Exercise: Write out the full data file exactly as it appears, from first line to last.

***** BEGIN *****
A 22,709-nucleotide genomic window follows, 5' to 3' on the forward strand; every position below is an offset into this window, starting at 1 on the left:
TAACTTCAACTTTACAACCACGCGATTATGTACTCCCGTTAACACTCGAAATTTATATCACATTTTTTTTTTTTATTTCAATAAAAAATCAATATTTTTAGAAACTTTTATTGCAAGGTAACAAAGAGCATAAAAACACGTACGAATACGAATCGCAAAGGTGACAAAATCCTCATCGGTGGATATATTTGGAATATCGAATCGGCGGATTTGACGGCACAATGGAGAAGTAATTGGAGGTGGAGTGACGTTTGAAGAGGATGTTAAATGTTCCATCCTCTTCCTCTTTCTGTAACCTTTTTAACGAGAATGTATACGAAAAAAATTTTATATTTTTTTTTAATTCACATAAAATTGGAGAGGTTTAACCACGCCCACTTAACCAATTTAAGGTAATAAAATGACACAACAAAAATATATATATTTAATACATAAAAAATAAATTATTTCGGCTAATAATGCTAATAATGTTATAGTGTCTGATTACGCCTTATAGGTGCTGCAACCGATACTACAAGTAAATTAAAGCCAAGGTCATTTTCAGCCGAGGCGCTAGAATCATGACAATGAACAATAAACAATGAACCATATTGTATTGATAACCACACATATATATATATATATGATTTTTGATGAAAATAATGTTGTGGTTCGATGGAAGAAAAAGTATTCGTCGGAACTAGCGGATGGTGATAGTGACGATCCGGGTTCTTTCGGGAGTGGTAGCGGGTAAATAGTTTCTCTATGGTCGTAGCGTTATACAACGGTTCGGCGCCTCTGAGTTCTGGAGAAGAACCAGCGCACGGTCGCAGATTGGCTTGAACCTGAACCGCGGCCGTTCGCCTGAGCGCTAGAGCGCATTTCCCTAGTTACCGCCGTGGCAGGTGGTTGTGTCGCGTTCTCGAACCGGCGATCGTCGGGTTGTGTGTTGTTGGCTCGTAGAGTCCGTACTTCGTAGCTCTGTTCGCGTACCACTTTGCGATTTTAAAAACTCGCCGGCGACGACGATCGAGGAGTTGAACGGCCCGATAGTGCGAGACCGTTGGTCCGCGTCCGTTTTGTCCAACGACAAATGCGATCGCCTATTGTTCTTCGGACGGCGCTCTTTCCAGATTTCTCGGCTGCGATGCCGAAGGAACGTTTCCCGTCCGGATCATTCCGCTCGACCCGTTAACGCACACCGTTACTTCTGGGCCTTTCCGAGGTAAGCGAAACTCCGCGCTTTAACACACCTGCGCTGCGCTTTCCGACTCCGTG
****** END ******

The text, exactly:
A 22,709-nucleotide genomic window follows, 5' to 3' on the forward strand; every position below is an offset into this window, starting at 1 on the left:
TAACTTCAACTTTACAACCACGCGATTATGTACTCCCGTTAACACTCGAAATTTATATCACATTTTTTTTTTTTATTTCAATAAAAAATCAATATTTTTAGAAACTTTTATTGCAAGGTAACAAAGAGCATAAAAACACGTACGAATACGAATCGCAAAGGTGACAAAATCCTCATCGGTGGATATATTTGGAATATCGAATCGGCGGATTTGACGGCACAATGGAGAAGTAATTGGAGGTGGAGTGACGTTTGAAGAGGATGTTAAATGTTCCATCCTCTTCCTCTTTCTGTAACCTTTTTAACGAGAATGTATACGAAAAAAATTTTATATTTTTTTTTAATTCACATAAAATTGGAGAGGTTTAACCACGCCCACTTAACCAATTTAAGGTAATAAAATGACACAACAAAAATATATATATTTAATACATAAAAAATAAATTATTTCGGCTAATAATGCTAATAATGTTATAGTGTCTGATTACGCCTTATAGGTGCTGCAACCGATACTACAAGTAAATTAAAGCCAAGGTCATTTTCAGCCGAGGCGCTAGAATCATGACAATGAACAATAAACAATGAACCATATTGTATTGATAACCACACATATATATATATATATGATTTTTGATGAAAATAATGTTGTGGTTCGATGGAAGAAAAAGTATTCGTCGGAACTAGCGGATGGTGATAGTGACGATCCGGGTTCTTTCGGGAGTGGTAGCGGGTAAATAGTTTCTCTATGGTCGTAGCGTTATACAACGGTTCGGCGCCTCTGAGTTCTGGAGAAGAACCAGCGCACGGTCGCAGATTGGCTTGAACCTGAACCGCGGCCGTTCGCCTGAGCGCTAGAGCGCATTTCCCTAGTTACCGCCGTGGCAGGTGGTTGTGTCGCGTTCTCGAACCGGCGATCGTCGGGTTGTGTGTTGTTGGCTCGTAGAGTCCGTACTTCGTAGCTCTGTTCGCGTACCACTTTGCGATTTTAAAAACTCGCCGGCGACGACGATCGAGGAGTTGAACGGCCCGATAGTGCGAGACCGTTGGTCCGCGTCCGTTTTGTCCAACGACAAATGCGATCGCCTATTGTTCTTCGGACGGCGCTCTTTCCAGATTTCTCGGCTGCGATGCCGAAGGAACGTTTCCCGTCCGGATCATTCCGCTCGACCCGTTAACGCACACCGTTACTTCTGGGCCTTTCCGAGGTAAGCGAAACTCCGCGCTTTAACACACCTGCGCTGCGCTTTCCGACTCCGTG